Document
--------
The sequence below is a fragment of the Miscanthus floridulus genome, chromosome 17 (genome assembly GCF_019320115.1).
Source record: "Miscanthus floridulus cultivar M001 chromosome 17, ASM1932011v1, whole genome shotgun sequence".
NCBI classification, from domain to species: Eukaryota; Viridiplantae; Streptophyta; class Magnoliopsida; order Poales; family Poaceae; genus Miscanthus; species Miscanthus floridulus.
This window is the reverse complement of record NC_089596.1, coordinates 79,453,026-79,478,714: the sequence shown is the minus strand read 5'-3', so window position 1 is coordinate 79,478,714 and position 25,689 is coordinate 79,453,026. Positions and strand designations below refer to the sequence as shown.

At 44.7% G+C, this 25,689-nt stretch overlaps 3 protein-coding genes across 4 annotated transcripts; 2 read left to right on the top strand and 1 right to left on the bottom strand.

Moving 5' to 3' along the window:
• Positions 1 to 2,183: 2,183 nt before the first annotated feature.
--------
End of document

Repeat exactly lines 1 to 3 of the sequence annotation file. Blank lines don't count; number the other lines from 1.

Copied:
The sequence below is a fragment of the Miscanthus floridulus genome, chromosome 17 (genome assembly GCF_019320115.1).
Source record: "Miscanthus floridulus cultivar M001 chromosome 17, ASM1932011v1, whole genome shotgun sequence".
NCBI classification, from domain to species: Eukaryota; Viridiplantae; Streptophyta; class Magnoliopsida; order Poales; family Poaceae; genus Miscanthus; species Miscanthus floridulus.